US: Forced to wear skirts, girls sued school and won
Charter Day School in North Carolina of the United States forced girls to wear skirts. If not skirts, then girls were "allowed" to wear skorts or jumpers. No pants. No shorts. The discomfort led to girls suing the school and earlier this week a federal judge declared the rules were "unconstitutional" giving girls the freedom to dress. Here's the story of an important fight against sexism.
The school founded in 2000 offers classes from kindergarten till eight grade. The girls said the dress code distracted them from studies and kept them cold during winters. When students participated in drills to save themselves from imaginary smoke or flying debris, the girls kept worrying about their skirts. The school said the dress code was necessary to instill "traditional values" and promote "chivalry". Comfort wasn't given a thought.
"I don't think the boys were supposed to be looking up our skirts, but they did. I wished I was wearing pants or shorts during those drills," said former student Keely Burks.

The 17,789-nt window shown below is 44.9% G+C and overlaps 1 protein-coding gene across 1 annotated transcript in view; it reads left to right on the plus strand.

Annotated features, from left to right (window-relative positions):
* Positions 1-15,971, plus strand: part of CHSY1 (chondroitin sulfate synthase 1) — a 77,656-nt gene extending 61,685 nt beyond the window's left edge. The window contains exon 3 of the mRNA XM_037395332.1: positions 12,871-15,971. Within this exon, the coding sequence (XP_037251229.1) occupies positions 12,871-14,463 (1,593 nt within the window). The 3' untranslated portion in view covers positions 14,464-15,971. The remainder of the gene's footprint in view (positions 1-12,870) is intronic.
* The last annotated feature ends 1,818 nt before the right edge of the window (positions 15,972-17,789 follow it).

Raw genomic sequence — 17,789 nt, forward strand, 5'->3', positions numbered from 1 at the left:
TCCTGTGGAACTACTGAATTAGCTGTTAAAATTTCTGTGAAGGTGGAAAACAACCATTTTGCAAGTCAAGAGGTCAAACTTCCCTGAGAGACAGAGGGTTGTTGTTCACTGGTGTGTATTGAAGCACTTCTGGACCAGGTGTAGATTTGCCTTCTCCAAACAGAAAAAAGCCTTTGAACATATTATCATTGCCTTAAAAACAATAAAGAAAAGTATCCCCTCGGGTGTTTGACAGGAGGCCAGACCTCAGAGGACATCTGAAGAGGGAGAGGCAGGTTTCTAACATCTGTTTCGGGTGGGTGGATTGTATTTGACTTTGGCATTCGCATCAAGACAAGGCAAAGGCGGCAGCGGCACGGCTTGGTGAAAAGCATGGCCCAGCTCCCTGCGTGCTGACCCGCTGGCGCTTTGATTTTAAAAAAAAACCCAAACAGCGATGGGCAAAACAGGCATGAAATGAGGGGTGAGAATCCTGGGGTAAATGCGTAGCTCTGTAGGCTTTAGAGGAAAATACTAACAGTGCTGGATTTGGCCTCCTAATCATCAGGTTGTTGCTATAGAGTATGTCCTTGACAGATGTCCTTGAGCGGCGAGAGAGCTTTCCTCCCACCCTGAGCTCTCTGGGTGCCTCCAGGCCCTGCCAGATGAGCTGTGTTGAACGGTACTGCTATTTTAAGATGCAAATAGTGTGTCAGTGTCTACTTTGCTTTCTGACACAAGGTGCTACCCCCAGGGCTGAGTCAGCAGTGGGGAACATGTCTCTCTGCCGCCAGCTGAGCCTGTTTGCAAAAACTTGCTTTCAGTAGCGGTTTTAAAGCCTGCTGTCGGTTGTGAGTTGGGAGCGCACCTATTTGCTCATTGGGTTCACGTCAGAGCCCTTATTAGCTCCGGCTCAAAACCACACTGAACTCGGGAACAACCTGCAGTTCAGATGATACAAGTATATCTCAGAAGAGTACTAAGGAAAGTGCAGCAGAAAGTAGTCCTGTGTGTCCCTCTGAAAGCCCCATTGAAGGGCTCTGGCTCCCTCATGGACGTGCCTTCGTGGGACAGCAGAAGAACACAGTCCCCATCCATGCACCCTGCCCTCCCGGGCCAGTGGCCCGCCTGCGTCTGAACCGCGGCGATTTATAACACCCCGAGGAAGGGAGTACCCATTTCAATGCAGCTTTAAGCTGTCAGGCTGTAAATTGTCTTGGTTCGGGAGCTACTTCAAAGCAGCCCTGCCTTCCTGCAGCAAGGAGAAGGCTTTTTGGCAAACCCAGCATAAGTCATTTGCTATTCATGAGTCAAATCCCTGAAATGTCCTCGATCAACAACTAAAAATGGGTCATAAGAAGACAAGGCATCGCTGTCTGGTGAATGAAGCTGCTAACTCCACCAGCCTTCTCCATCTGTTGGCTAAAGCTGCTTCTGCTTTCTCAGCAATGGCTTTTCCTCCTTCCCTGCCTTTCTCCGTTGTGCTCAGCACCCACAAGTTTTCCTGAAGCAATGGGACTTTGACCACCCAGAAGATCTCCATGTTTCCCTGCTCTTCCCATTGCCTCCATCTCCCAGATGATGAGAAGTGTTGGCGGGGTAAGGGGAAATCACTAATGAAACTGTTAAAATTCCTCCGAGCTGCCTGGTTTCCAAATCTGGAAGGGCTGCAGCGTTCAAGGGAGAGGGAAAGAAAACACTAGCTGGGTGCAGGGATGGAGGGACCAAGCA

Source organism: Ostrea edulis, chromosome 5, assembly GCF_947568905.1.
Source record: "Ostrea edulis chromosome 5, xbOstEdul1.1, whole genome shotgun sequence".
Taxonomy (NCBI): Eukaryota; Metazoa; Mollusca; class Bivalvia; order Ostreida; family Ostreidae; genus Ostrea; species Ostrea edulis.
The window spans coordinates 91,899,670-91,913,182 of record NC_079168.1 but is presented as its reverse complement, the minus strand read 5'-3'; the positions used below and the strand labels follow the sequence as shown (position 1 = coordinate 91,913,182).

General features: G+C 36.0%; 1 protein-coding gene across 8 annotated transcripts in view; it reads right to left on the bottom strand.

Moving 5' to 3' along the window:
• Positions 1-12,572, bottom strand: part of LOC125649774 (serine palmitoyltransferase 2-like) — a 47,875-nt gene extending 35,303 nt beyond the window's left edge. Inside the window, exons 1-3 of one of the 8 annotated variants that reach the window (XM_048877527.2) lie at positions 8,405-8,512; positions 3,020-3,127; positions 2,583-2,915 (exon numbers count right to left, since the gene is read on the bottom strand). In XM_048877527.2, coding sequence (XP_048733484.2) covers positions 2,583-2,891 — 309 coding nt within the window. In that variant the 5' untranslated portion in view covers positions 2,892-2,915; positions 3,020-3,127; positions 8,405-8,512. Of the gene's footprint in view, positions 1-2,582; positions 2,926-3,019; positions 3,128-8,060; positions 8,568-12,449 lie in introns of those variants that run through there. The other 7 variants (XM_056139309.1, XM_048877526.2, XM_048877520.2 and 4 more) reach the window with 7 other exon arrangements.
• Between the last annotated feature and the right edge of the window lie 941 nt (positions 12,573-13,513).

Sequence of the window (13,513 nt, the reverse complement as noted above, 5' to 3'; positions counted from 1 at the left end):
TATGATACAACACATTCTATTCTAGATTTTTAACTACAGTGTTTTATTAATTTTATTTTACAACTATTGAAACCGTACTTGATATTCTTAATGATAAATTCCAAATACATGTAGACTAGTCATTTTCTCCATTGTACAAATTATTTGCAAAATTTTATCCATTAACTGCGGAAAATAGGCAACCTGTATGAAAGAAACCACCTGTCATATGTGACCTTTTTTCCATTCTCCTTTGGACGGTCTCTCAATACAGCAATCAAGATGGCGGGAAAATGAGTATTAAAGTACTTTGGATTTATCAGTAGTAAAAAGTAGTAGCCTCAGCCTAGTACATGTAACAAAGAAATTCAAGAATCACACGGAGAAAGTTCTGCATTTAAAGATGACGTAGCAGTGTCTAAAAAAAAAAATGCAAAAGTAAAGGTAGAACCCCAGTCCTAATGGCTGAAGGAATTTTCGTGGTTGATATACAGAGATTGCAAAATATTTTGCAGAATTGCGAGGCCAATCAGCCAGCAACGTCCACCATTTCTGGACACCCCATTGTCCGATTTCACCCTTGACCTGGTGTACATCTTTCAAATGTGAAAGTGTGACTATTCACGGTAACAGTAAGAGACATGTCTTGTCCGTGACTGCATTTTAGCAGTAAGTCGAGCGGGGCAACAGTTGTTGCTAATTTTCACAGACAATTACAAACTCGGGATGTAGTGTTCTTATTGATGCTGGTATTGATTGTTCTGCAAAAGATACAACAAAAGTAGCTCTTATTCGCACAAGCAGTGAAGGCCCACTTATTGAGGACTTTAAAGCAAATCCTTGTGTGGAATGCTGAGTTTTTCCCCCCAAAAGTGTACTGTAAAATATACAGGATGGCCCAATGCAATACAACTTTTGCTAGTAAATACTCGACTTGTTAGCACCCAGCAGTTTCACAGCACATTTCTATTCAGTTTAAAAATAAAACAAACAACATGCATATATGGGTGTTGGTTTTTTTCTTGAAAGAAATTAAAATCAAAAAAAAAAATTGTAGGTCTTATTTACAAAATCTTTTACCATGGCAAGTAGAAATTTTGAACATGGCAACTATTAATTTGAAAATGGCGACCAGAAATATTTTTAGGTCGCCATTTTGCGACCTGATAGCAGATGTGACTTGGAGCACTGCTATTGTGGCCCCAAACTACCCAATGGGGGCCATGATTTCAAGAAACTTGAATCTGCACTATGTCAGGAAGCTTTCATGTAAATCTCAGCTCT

In 2016, parents of three girls, aged 5, 10 and 14, filed a lawsuit. They got support from the American Civil Liberties Union (ACLU). "All I wanted was for my daughter and every other girl at school to have the option to wear pants so she could play outside, sit comfortably and stay warm in the winter," said Bonnie Peltier, mother of a former student.
Bonnie said when she contacted Baker Mitchell, founder of the Roger Bacon Academy, which runs Charter Day School, to inform about the sexist rule, his response was worrying. He cited societal concerns like "teen pregnancies" and "casual sex". Bonnie then got in touch with ACLU to tell girls "this is not how the world worked anymore".
After hearing both sides of the story, Judge Malcolm Howard ruled the school was violating the constitution, namely the Equal Protection Clause. Howard underlined that even though North Carolina charter schools and their non-profit board members weren't agents of the state, they were obliged to act under "color of state law". He added while girls remained overtly conscious, boys had no such restriction.
Erika Booth said her daughter who is seventh-grader at the school was excited about the new dress policy. "You can really do more in pants than you can in skirts," she said. While it is upsetting that it's 2019 and girls still have to fight for "right to dress", what comes as a relief is that the plaintiffs won. Down with sexism, forever!